Even if you never swap out the switches or keycaps, this is an excellent gaming keyboard. It’s the fact that you have the option to easily do those things, though, that makes the GMMK a standout.
Want a compact 65% wireless mechanical keyboard for work and gaming? There aren’t that many around (most wireless keyboard options are 60% size without discrete navigation keys) and none that I’ve found that have Bluetooth and lag-free 2.4GHz wireless like the BlackWidow V3 Min HyperSpeed. That helps justify the higher $180 price and it’s also solidly built and is comfortable for typing, and smooth and fast for gaming. You are limited to two key switches — linear and clicky tactile — so if you want a tactile switch without the clicky sound, you’re out of luck for the moment. Switch choices aside, if you’re in search of a great little wireless mechanical gaming keyboard that can also be your daily driver for work, you’ve found it.
Our current top tenkeyless (or TKL, i.e. no numberpad) gaming keyboard. A step up from the standard G Pro, the Pro X has swappable switches, letting you choose the exact feel you want with Logitech’s GX switches available in blue clicky, red linear and brown tactile sets for $50 each. Removing and replacing the switches is simple, making it easy to customize your experience if you’ve got the money. It’s modding made easy.
The Logitech keyboard’s overall design doesn’t differ much from the G Pro, though, which would be our runner-up pick. It’s made for esports, and its small, sturdy build and removable braided cable makes it good for travel. Logitech’s G Hub software is straightforward to use so you don’t spend a lot of time hunting for settings or control options. Attaching macros to the function keys is painless as well.
A compact TKL version of Corsair’s excellent full-size K70 RGB MK.2 gaming keyboard, the $140 K70 RGB TKL is designed for esports but has features any competitive gamer will appreciate. It uses Corsair’s Axon processing technology to get a polling rate up to 8,000Hz that virtually eliminates the chance that input lag is going to cost you a victory. At 8,000Hz, it reports keypresses every 0.125 milliseconds and it has a 4,000Hz keyscan rate — four times faster than competing keyboards — so it’s both detecting and transmitting keystrokes far faster than the average gaming keyboard with a 1,000Hz polling rate.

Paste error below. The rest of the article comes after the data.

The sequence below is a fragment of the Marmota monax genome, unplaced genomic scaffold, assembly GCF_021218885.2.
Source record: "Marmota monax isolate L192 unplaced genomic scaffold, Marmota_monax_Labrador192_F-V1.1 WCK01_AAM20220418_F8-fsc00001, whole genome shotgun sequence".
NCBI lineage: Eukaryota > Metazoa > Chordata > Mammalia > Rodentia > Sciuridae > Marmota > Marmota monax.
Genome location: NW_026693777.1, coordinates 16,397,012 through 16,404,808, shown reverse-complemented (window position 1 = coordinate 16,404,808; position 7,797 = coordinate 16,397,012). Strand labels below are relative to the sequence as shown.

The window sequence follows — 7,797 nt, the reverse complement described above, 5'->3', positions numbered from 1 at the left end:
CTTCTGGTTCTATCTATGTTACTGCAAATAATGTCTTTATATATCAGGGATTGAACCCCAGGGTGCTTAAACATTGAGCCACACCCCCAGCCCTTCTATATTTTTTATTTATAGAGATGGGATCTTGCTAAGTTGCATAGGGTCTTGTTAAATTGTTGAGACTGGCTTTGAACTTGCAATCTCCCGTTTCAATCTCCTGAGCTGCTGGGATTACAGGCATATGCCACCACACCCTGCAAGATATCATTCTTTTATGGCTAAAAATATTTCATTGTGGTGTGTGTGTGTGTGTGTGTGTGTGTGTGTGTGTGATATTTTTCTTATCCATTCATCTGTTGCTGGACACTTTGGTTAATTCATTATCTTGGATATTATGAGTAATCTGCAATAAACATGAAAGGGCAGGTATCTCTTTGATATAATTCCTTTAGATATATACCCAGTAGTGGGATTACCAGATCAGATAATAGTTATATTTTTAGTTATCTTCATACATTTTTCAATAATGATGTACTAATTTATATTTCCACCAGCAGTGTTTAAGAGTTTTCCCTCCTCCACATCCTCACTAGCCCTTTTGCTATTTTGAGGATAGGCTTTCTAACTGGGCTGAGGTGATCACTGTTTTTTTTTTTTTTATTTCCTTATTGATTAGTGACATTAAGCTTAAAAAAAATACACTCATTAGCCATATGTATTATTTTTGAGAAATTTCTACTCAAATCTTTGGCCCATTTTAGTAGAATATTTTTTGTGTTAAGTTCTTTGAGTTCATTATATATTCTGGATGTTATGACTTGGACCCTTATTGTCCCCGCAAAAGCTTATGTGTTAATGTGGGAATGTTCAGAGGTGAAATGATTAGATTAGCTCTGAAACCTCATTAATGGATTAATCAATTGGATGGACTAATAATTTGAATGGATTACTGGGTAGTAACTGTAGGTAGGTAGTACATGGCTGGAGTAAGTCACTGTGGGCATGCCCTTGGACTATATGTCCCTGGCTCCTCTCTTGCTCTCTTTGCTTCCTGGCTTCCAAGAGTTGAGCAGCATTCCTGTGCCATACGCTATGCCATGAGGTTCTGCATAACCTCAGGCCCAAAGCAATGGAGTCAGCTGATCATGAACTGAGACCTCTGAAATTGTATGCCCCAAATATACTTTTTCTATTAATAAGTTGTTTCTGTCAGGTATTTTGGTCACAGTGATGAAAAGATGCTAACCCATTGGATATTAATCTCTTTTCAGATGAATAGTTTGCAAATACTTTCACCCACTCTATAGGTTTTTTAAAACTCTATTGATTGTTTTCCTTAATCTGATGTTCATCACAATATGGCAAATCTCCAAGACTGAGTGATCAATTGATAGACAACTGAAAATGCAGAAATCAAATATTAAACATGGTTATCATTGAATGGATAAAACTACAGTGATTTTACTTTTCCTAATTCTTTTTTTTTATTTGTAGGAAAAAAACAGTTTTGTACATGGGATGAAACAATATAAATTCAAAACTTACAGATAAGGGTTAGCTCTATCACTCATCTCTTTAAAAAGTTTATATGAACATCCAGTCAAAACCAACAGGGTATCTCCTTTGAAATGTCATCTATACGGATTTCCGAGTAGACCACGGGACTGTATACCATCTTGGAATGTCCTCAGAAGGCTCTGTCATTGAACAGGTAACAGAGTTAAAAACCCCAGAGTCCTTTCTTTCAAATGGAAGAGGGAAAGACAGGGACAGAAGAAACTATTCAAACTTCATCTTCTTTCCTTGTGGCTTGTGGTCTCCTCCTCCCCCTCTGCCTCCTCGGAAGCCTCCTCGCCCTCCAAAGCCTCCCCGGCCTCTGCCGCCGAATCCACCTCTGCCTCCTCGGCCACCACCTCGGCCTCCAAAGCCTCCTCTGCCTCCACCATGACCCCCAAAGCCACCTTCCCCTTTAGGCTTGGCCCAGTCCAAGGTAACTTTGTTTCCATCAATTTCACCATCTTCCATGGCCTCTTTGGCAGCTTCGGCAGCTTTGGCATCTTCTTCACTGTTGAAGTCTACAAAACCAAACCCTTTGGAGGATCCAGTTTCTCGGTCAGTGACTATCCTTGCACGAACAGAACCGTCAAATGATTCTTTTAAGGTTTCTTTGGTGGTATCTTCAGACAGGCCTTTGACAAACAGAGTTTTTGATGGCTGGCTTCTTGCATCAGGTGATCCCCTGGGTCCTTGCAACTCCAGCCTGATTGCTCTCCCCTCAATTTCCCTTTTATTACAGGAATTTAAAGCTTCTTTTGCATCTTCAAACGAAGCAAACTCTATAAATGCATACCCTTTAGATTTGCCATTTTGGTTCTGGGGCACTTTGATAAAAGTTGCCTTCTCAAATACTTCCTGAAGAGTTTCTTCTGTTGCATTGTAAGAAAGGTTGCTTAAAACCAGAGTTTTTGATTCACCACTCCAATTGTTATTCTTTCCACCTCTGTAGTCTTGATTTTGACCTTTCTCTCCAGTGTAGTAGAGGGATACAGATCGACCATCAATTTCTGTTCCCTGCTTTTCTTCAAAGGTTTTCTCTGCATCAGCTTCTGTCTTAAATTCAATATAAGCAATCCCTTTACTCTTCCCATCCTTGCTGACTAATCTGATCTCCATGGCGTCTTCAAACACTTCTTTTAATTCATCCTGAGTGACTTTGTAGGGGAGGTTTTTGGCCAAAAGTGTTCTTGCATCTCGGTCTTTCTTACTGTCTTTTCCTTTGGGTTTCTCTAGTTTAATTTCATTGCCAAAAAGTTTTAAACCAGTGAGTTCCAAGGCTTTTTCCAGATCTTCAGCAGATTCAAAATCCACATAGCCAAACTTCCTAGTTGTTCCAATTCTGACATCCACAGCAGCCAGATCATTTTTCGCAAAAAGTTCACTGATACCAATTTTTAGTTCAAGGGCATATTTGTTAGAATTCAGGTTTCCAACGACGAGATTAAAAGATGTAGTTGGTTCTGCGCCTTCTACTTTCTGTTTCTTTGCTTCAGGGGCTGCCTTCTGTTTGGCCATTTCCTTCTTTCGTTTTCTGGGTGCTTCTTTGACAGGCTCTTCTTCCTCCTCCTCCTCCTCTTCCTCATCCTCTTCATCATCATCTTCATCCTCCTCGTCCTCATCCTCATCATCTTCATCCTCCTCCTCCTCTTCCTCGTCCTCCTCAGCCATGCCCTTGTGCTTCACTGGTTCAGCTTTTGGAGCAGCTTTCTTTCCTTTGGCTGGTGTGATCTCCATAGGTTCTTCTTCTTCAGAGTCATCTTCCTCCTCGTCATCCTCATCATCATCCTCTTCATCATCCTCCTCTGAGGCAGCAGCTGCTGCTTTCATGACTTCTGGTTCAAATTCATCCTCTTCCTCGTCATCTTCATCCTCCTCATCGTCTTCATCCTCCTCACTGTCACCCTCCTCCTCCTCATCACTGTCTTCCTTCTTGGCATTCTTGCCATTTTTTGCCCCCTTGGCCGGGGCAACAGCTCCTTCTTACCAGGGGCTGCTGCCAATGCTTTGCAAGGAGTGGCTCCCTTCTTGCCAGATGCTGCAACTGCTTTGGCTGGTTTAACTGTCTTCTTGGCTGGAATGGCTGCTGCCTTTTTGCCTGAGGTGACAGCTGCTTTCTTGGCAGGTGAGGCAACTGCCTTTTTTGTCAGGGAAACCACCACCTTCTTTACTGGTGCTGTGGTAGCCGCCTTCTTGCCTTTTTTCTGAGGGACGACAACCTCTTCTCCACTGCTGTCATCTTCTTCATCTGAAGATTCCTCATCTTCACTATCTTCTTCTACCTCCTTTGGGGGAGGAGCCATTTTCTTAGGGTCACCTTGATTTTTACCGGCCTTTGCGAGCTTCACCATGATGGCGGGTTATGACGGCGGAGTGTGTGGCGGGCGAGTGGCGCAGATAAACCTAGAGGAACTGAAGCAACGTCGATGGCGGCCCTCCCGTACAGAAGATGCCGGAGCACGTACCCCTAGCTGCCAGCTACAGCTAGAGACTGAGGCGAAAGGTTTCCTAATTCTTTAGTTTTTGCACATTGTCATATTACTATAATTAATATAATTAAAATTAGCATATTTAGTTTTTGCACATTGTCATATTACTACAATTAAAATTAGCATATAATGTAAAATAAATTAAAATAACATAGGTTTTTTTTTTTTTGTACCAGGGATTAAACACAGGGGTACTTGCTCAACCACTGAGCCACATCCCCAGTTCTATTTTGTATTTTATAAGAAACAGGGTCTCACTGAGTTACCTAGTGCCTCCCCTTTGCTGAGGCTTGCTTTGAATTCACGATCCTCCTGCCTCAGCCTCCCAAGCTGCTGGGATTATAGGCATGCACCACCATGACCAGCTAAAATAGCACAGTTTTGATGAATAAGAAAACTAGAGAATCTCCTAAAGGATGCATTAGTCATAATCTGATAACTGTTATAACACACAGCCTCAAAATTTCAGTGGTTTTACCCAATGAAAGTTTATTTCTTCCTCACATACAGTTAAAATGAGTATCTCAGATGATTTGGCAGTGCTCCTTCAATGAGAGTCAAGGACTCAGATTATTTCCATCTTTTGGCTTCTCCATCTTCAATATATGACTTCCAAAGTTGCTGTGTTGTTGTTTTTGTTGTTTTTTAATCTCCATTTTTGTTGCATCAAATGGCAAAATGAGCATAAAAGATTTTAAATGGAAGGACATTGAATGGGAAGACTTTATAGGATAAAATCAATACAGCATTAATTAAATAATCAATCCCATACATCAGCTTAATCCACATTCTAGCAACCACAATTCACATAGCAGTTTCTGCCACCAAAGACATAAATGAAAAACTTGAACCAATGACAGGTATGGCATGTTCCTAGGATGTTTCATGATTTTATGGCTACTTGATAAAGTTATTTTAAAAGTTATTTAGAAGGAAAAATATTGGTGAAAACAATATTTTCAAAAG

Corsair used Cherry MX Red mechanical switches, though in some regions it will be offered with MX Speed or Silent switches as well. The regular linear Red switches are fast, smooth and just reliably good. There’s per-key RGB backlighting shining through durable double-shot PBT keycaps and Corsair also includes some textured keycaps for gaming. The keyboard’s layout is better for travel and it has a removable braided USB-A-to-USB-C cable.
Next to the cable input, you’ll find a switch that flips the keyboard into a tournament-ready mode. This makes the backlighting static and disables macro activations so there’s no accidental presses while playing. You can still use other keys like the media and volume controls and change profiles, however.
Corsair’s iCue software was overhauled recently to make setting up lighting, programming macros and remapping keys more straightforward. While you can create limitless profiles and lighting layers that are accessible when using iCue, you can also store up to 50 individual profiles to the keyboard’s onboard memory. Those are accessible without running iCue and even when you’re on systems that don’t support iCue. You can also store up to 20 lighting layers.
If you’re looking for a fast, full-featured compact keyboard for FPS and MOBA games, the K70 RGB TKL has you covered.
Available in full, TKL and 60% sizes with HyperX’s own linear, tactile and clicky switches, the HyperX Alloy Origins line offers a lot of diversity so you can find just the right keyboard for your needs. All of them have slim, streamlined designs with aluminum bodies and removable braided USB-C-to-USB-A cables. You won’t find discrete media controls like the company’s Elite 2 keyboard, but the function keys are marked out with media controls as well as a Game Mode so you can disable the Windows key and certain key combos while gaming.
The Elite 2 is a beefier version of HyperX’s slimmer, lighter Alloy Origins and Origins Core TKL keyboards. Instead of an aluminum frame, the Elite 2 has a sturdier steel frame, which gives it some heft to keep it in place on your desk. A thick braided cable is attached at the back and there’s a pass-through USB 2.0 port for your wired gaming mouse or wireless receiver.